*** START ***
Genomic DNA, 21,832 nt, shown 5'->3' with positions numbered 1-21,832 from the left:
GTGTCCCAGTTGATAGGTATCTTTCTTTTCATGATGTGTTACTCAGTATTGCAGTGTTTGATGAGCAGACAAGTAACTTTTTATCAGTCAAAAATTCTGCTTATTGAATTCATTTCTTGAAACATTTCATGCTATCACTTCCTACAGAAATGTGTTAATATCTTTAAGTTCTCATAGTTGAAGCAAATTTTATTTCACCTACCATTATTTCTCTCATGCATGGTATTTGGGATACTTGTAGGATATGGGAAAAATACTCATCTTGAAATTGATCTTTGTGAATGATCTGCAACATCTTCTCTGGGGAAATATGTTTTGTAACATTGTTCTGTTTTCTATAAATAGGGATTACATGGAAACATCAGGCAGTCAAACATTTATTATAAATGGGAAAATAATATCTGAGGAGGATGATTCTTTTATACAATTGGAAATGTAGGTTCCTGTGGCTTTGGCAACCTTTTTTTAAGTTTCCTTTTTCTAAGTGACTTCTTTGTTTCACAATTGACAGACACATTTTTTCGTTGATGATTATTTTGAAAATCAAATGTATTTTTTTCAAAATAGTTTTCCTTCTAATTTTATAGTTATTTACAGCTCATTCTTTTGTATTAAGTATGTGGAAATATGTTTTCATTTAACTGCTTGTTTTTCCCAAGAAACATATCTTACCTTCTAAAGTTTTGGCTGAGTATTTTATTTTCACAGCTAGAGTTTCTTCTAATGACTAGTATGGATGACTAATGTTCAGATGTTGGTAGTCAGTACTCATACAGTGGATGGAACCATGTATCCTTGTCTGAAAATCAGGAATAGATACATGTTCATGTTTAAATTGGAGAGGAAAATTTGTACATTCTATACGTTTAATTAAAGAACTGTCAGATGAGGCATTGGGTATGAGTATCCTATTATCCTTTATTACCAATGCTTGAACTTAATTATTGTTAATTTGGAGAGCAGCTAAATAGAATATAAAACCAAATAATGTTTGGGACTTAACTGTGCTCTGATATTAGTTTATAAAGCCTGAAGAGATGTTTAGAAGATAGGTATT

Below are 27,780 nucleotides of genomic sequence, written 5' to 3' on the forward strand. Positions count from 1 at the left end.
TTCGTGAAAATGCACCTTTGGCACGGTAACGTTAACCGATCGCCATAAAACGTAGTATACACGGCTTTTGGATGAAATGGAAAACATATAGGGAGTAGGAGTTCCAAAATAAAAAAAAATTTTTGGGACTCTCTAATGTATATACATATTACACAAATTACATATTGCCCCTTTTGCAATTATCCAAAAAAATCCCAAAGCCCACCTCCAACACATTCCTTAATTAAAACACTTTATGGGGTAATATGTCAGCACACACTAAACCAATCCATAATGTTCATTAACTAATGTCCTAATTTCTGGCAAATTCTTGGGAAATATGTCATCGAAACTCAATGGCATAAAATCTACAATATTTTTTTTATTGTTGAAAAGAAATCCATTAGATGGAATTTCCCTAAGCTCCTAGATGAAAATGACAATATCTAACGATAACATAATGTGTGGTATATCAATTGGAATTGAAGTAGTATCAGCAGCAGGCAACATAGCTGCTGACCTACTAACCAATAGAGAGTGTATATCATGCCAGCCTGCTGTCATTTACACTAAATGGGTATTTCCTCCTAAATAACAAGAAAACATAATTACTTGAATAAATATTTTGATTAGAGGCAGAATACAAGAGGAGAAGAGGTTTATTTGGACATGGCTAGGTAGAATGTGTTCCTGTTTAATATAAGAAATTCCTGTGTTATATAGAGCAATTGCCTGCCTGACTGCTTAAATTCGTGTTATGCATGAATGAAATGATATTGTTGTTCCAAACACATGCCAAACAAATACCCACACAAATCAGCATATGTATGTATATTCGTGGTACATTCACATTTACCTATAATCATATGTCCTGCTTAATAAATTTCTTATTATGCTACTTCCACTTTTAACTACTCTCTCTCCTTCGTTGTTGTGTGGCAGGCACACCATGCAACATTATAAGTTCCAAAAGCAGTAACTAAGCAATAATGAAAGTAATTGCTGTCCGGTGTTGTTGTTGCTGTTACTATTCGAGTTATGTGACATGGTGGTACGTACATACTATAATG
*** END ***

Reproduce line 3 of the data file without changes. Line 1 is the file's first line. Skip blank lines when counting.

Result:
Below are 27,780 nucleotides of genomic sequence, written 5' to 3' on the forward strand. Positions count from 1 at the left end.